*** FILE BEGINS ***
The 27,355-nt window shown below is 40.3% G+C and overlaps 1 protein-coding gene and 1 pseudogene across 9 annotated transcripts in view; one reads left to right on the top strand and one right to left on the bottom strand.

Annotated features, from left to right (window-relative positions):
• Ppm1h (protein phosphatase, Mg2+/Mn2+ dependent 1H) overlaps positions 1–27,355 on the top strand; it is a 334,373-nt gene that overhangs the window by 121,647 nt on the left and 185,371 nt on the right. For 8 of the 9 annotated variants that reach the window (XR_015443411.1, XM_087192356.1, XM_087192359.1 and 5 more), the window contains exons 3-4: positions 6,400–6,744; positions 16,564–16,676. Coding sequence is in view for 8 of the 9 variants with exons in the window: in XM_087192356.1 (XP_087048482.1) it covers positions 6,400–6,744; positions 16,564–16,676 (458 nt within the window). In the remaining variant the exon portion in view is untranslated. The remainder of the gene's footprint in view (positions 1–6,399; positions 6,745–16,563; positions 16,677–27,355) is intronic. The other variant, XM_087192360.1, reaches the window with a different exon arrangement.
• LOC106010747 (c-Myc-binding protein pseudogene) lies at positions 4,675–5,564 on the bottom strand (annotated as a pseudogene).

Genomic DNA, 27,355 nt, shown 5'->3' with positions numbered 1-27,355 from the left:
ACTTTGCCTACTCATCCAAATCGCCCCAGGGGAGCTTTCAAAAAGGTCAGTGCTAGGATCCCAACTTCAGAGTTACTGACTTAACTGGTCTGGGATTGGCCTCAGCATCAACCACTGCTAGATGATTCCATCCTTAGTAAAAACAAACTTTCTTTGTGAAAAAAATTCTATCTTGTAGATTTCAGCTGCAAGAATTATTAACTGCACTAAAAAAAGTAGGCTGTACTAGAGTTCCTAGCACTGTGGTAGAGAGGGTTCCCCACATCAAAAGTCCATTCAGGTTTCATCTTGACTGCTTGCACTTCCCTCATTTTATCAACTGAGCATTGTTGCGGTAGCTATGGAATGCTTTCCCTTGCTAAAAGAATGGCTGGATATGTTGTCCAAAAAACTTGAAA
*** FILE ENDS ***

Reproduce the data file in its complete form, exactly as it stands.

The 27,355-nt window shown below is 40.3% G+C and overlaps 1 protein-coding gene and 1 pseudogene across 9 annotated transcripts in view; one reads left to right on the top strand and one right to left on the bottom strand.

Annotated features, from left to right (window-relative positions):
• Ppm1h (protein phosphatase, Mg2+/Mn2+ dependent 1H) overlaps positions 1–27,355 on the top strand; it is a 334,373-nt gene that overhangs the window by 121,647 nt on the left and 185,371 nt on the right. For 8 of the 9 annotated variants that reach the window (XR_015443411.1, XM_087192356.1, XM_087192359.1 and 5 more), the window contains exons 3-4: positions 6,400–6,744; positions 16,564–16,676. Coding sequence is in view for 8 of the 9 variants with exons in the window: in XM_087192356.1 (XP_087048482.1) it covers positions 6,400–6,744; positions 16,564–16,676 (458 nt within the window). In the remaining variant the exon portion in view is untranslated. The remainder of the gene's footprint in view (positions 1–6,399; positions 6,745–16,563; positions 16,677–27,355) is intronic. The other variant, XM_087192360.1, reaches the window with a different exon arrangement.
• LOC106010747 (c-Myc-binding protein pseudogene) lies at positions 4,675–5,564 on the bottom strand (annotated as a pseudogene).

Genomic DNA, 27,355 nt, shown 5'->3' with positions numbered 1-27,355 from the left:
ACTTTGCCTACTCATCCAAATCGCCCCAGGGGAGCTTTCAAAAAGGTCAGTGCTAGGATCCCAACTTCAGAGTTACTGACTTAACTGGTCTGGGATTGGCCTCAGCATCAACCACTGCTAGATGATTCCATCCTTAGTAAAAACAAACTTTCTTTGTGAAAAAAATTCTATCTTGTAGATTTCAGCTGCAAGAATTATTAACTGCACTAAAAAAAGTAGGCTGTACTAGAGTTCCTAGCACTGTGGTAGAGAGGGTTCCCCACATCAAAAGTCCATTCAGGTTTCATCTTGACTGCTTGCACTTCCCTCATTTTATCAACTGAGCATTGTTGCGGTAGCTATGGAATGCTTTCCCTTGCTAAAAGAATGGCTGGATATGTTGTCCAAAAAACTTGAAA